I watched with shame as thousands of school kids from different high schools in Joza, led by their CHEATERS (feel free to rearrange the letters), marched to the district offices of the Department of No-Education on Friday morning, demanding the immediate reinstatement of temporary teachers. This happens just over four weeks after the supposed schools were opened.
I watched with shame as thousands of school kids from different high schools in Joza, led by their CHEATERS (feel free to rearrange the letters), marched to the district offices of the Department of No-Education on Friday morning, demanding the immediate reinstatement of temporary teachers. This happens just over four weeks after the supposed schools were opened. I'm starting to believe that this is an annual event because I watched the same thing happen last year.
My mind then took a journey back to my school days in the 80s in rural Peddie. At the beginning of the school year, we would stand in assembly listening to our principal introduce new teachers that replaced those that we feasted to at farewell parties at the end of the previous year. After that we would proceed to get books and stationary from our class teachers.
Those who participated in athletics would soon be preparing themselves for the upcoming inter-house and inter-schools athletics competitions. (But let me not dwell on this because local schools' athletes are probably still sad after the cancellation of the athletics trials that could have lead to their selection for EP teams. This was thanks to South African Democratic Teachers Union (Sadtu) members who disrupted the planning meeting for this important sporting event at Archie Mbolekwa Primary School recently.)
But besides taking part in sports – back in the day – those with angelic voices, including myself, would join the school's choir and prepare to compete in the schools' choir festival. All these events didn't disrupt classes as everything was done after school hours, because our teachers and education officials valued education and respected the children's rights and the parents who sent them to school.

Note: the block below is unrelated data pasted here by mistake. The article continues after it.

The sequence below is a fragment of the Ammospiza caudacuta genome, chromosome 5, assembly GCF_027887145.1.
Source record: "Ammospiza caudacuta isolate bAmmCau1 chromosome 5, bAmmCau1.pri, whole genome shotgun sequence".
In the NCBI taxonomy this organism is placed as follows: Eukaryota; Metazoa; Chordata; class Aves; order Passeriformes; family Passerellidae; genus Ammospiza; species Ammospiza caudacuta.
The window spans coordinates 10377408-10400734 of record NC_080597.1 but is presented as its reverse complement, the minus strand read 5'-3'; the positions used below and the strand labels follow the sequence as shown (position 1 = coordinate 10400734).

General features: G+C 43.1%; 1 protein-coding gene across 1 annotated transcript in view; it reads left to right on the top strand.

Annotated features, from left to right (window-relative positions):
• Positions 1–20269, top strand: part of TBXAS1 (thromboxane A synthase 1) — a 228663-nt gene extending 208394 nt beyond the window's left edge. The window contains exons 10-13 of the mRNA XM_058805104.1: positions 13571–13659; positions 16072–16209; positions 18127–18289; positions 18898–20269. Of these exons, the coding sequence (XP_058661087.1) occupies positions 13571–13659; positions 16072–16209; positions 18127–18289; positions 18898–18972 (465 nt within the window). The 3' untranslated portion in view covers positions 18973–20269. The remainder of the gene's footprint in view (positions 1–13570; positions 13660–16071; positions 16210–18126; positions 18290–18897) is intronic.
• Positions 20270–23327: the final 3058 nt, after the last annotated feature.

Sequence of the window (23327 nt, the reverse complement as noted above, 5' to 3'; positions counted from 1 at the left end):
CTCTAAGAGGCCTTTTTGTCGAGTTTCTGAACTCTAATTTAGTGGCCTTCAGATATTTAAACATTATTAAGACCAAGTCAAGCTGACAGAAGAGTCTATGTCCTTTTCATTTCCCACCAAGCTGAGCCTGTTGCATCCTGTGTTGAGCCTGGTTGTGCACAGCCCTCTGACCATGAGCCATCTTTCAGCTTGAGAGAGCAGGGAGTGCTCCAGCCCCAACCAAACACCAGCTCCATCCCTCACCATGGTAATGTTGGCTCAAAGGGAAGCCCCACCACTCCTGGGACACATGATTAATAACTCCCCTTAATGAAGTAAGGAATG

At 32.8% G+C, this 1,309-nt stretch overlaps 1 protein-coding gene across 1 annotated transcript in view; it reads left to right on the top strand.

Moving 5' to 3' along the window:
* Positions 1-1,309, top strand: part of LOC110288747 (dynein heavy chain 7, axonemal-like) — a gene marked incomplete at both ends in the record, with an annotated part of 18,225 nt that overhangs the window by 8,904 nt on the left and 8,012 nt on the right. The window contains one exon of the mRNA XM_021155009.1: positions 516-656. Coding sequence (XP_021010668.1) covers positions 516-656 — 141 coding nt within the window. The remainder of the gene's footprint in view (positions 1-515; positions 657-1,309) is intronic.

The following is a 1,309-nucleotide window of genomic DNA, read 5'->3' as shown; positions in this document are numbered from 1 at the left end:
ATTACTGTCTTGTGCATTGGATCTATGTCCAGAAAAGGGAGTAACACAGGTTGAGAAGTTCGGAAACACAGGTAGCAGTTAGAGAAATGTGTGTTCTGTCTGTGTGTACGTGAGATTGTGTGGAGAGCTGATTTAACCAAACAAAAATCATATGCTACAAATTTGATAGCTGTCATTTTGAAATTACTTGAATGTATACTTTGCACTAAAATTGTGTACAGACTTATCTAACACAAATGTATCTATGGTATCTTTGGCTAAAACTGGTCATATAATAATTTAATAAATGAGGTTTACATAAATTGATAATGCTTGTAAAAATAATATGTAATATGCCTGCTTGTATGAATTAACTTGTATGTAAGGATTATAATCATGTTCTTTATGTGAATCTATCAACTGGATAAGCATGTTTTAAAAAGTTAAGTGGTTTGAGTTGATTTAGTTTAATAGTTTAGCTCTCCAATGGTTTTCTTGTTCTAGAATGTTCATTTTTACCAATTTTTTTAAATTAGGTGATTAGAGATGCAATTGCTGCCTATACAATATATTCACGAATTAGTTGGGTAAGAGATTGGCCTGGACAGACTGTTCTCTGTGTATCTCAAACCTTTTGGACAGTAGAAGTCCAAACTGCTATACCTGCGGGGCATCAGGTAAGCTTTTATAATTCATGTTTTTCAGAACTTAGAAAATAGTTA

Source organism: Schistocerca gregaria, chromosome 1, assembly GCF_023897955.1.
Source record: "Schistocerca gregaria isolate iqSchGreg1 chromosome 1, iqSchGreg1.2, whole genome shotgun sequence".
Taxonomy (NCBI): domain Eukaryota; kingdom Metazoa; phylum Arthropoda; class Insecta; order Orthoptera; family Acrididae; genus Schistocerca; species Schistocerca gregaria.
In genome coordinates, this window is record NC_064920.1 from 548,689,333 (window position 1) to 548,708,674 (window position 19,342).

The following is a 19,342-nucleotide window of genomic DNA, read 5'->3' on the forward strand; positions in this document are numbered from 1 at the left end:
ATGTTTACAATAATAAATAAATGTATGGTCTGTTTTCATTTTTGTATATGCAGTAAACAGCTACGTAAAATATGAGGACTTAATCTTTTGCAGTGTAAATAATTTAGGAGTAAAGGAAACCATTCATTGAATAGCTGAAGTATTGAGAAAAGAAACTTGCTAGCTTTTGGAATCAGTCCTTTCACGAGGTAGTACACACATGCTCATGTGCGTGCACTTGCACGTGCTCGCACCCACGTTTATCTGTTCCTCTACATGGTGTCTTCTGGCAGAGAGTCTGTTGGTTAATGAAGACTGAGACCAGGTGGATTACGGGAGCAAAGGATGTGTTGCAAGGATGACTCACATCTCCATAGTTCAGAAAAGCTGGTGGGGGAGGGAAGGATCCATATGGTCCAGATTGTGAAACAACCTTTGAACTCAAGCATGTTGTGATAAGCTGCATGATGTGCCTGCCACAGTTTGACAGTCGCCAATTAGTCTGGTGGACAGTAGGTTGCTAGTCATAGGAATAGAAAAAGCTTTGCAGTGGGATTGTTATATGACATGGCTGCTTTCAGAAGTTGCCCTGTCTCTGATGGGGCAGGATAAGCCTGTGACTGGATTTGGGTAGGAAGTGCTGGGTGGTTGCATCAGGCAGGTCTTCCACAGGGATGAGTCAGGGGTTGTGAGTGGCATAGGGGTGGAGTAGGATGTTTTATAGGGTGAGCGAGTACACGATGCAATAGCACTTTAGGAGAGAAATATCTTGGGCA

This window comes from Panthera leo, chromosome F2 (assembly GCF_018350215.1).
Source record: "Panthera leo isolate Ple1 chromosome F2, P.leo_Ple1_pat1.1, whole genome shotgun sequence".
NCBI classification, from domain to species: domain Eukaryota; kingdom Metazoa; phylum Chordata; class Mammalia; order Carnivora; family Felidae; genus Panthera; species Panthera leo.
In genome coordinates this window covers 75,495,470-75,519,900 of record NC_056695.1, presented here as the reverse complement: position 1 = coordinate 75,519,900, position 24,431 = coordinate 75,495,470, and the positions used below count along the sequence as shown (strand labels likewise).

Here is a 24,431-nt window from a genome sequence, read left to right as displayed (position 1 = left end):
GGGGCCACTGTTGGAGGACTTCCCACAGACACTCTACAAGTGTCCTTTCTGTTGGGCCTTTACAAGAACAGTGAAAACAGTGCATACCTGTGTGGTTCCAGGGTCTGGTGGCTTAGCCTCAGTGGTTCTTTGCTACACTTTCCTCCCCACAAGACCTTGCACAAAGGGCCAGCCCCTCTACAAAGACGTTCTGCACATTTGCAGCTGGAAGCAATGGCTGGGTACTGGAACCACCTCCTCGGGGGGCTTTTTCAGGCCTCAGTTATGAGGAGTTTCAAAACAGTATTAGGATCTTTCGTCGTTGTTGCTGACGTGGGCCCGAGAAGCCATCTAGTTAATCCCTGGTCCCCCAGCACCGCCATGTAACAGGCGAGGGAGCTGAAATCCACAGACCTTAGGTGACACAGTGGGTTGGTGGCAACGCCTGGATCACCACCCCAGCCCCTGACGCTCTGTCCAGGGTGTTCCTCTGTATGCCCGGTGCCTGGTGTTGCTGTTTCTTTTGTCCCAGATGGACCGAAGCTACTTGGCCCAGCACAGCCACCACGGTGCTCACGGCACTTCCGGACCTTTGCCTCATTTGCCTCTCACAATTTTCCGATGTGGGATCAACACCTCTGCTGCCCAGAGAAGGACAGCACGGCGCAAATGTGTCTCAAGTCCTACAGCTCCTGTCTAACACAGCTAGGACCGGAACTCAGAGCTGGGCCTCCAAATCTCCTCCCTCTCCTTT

Come end of the year, everyone would be celebrating good marks, except those who had individual learning problems. Now this is where the chicken comes in. Just like any victors, we were showered with praises and words of encouragement from our parents. To celebrate the victory, they would slaughter umleqwa (a Xhosa word meaning 'chased', because we had to chase after the chicken, catch it and then slaughter it).
With such a high failure rate in our schools today, very few children get a chance to celebrate at the end of the year. Recently Sadtu members were on a 'go-slow', bringing the already slow-going education system practically to a standstill.
Last week, it was announced on national TV that the temporary teachers would be reinstated soon. This was also mentioned by the President in his State of the Nation address. No one showed any dissatisfaction with this move. But instead of trying to make up for lost time, CHEATERS from Grahamstown schools decided to take pupils out of their classes and march to the Grahamstown education offices to demand the immediate reinstatement of the temporary teachers.
Unfortunately for these kids, time wasted never returns. Will they be able to celebrate at the end of the year? Will these teachers be there to support these young hearts when they are shattered because of poor results? I am proud of my 'Bantu education' and not this Sadtu demolition.